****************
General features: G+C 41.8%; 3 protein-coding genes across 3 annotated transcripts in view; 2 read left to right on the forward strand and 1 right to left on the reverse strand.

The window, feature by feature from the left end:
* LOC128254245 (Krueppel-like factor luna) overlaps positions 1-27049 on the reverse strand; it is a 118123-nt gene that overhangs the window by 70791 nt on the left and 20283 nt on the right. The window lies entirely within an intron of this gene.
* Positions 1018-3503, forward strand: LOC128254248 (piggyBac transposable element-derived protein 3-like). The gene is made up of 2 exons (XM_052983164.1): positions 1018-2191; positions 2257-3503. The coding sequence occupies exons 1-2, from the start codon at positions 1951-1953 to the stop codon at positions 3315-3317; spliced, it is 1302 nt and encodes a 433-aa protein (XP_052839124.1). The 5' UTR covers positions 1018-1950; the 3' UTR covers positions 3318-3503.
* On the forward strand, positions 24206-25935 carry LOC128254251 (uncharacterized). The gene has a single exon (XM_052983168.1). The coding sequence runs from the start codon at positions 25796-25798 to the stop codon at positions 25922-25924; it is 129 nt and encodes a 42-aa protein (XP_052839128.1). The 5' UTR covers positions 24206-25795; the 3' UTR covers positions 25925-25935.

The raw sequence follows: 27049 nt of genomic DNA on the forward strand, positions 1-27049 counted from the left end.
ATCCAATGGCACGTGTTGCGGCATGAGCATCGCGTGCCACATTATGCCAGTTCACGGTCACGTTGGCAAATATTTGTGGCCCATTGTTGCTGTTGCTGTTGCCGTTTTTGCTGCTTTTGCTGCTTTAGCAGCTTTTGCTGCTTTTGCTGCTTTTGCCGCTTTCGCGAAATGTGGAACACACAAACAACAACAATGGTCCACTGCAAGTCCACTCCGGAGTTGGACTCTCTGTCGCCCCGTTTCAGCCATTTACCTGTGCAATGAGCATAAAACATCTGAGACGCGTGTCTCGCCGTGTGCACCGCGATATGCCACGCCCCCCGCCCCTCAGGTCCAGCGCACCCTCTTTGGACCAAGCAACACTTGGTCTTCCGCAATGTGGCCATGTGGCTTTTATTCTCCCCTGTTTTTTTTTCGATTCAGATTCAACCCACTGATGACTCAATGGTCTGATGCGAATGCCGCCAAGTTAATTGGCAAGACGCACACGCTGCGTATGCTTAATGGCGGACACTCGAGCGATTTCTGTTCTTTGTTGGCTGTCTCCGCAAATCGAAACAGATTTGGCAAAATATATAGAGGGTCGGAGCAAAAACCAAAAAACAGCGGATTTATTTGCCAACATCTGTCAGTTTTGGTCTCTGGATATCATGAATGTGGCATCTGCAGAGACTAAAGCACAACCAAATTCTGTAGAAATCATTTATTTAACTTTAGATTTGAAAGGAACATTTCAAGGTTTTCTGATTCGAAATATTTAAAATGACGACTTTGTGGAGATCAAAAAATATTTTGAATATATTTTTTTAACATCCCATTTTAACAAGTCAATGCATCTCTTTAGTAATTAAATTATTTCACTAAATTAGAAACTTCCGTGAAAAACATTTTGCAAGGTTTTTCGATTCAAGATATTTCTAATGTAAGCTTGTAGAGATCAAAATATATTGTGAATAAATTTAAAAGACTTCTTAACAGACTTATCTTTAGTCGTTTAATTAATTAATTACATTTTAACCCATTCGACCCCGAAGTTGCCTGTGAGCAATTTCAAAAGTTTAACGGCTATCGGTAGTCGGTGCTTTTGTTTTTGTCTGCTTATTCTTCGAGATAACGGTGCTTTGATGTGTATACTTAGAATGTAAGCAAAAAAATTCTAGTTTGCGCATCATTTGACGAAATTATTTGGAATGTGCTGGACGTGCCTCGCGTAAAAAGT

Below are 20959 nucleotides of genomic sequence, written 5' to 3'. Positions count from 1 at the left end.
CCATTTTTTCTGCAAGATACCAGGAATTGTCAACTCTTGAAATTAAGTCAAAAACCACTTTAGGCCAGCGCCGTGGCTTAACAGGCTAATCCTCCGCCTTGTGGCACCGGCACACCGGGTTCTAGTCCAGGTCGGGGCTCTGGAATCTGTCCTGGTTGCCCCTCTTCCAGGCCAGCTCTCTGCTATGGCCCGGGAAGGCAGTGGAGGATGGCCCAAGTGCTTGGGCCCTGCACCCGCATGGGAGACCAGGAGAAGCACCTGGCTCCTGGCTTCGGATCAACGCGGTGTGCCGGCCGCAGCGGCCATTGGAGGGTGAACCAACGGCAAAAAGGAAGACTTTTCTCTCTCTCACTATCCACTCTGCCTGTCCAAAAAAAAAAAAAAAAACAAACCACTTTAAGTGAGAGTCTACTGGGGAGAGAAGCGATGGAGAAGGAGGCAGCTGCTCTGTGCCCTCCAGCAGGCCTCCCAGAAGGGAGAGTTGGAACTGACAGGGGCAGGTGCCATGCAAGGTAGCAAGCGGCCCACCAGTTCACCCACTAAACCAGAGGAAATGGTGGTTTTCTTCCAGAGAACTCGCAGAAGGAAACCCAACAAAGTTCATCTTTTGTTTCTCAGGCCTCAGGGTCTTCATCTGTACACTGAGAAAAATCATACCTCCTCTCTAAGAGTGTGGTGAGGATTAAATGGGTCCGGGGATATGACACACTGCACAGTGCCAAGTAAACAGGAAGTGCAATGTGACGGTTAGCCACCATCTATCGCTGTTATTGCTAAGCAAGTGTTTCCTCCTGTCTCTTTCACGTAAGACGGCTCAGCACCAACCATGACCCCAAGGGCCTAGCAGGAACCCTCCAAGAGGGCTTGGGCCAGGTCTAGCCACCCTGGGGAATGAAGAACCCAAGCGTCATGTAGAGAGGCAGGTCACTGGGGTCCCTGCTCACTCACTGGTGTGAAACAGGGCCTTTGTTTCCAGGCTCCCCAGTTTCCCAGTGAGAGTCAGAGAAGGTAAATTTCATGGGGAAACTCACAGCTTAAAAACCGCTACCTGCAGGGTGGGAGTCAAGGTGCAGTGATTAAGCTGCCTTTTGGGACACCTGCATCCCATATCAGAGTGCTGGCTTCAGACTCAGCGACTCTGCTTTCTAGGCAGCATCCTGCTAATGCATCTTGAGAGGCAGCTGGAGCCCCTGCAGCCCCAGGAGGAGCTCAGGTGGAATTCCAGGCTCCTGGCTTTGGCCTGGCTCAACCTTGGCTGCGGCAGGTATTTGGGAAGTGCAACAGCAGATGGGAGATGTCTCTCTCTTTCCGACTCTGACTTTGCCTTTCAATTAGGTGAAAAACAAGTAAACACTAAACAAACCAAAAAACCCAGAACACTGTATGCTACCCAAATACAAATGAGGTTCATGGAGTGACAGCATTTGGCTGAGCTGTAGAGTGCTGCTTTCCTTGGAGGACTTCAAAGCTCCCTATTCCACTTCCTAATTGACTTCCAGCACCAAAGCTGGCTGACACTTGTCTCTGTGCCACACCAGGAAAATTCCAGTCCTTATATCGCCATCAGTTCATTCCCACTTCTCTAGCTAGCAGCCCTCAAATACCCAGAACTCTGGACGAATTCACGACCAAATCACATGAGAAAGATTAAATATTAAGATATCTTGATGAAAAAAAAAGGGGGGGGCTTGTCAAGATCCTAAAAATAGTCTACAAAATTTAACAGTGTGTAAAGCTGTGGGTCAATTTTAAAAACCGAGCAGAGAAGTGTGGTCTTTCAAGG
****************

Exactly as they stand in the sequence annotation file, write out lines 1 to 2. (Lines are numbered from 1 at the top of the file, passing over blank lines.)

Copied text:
General features: G+C 41.8%; 3 protein-coding genes across 3 annotated transcripts in view; 2 read left to right on the forward strand and 1 right to left on the reverse strand.

The window, feature by feature from the left end: